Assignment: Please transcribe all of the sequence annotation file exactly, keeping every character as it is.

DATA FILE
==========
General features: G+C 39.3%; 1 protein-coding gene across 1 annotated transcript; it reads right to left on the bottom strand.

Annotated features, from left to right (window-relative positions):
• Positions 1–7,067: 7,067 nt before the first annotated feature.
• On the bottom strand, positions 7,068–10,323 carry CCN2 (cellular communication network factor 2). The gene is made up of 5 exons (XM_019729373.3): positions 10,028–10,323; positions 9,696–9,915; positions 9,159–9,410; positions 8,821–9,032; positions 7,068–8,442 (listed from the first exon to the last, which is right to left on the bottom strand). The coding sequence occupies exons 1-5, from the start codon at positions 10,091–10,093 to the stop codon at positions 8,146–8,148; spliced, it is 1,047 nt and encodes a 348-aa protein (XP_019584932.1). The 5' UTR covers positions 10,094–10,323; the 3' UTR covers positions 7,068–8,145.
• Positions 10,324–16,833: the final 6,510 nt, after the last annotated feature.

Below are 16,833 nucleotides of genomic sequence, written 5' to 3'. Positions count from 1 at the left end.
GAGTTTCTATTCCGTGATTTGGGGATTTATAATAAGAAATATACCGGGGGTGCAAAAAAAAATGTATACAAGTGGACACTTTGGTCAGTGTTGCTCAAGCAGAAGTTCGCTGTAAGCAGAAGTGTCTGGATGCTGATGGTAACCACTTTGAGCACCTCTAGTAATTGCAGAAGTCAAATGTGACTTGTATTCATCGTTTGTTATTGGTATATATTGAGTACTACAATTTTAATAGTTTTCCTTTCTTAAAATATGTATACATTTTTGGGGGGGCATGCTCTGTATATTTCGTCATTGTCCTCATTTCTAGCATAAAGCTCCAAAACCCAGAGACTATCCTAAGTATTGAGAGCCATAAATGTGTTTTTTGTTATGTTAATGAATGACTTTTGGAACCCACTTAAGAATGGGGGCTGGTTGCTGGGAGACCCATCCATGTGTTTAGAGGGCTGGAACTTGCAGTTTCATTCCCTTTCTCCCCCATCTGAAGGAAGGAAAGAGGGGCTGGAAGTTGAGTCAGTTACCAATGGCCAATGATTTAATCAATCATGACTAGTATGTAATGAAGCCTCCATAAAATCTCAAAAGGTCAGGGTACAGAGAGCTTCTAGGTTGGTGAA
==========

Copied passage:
General features: G+C 39.3%; 1 protein-coding gene across 1 annotated transcript; it reads right to left on the bottom strand.

Annotated features, from left to right (window-relative positions):
• Positions 1–7,067: 7,067 nt before the first annotated feature.
• On the bottom strand, positions 7,068–10,323 carry CCN2 (cellular communication network factor 2). The gene is made up of 5 exons (XM_019729373.3): positions 10,028–10,323; positions 9,696–9,915; positions 9,159–9,410; positions 8,821–9,032; positions 7,068–8,442 (listed from the first exon to the last, which is right to left on the bottom strand). The coding sequence occupies exons 1-5, from the start codon at positions 10,091–10,093 to the stop codon at positions 8,146–8,148; spliced, it is 1,047 nt and encodes a 348-aa protein (XP_019584932.1). The 5' UTR covers positions 10,094–10,323; the 3' UTR covers positions 7,068–8,145.
• Positions 10,324–16,833: the final 6,510 nt, after the last annotated feature.

Below are 16,833 nucleotides of genomic sequence, written 5' to 3'. Positions count from 1 at the left end.
GAGTTTCTATTCCGTGATTTGGGGATTTATAATAAGAAATATACCGGGGGTGCAAAAAAAAATGTATACAAGTGGACACTTTGGTCAGTGTTGCTCAAGCAGAAGTTCGCTGTAAGCAGAAGTGTCTGGATGCTGATGGTAACCACTTTGAGCACCTCTAGTAATTGCAGAAGTCAAATGTGACTTGTATTCATCGTTTGTTATTGGTATATATTGAGTACTACAATTTTAATAGTTTTCCTTTCTTAAAATATGTATACATTTTTGGGGGGGCATGCTCTGTATATTTCGTCATTGTCCTCATTTCTAGCATAAAGCTCCAAAACCCAGAGACTATCCTAAGTATTGAGAGCCATAAATGTGTTTTTTGTTATGTTAATGAATGACTTTTGGAACCCACTTAAGAATGGGGGCTGGTTGCTGGGAGACCCATCCATGTGTTTAGAGGGCTGGAACTTGCAGTTTCATTCCCTTTCTCCCCCATCTGAAGGAAGGAAAGAGGGGCTGGAAGTTGAGTCAGTTACCAATGGCCAATGATTTAATCAATCATGACTAGTATGTAATGAAGCCTCCATAAAATCTCAAAAGGTCAGGGTACAGAGAGCTTCTAGGTTGGTGAA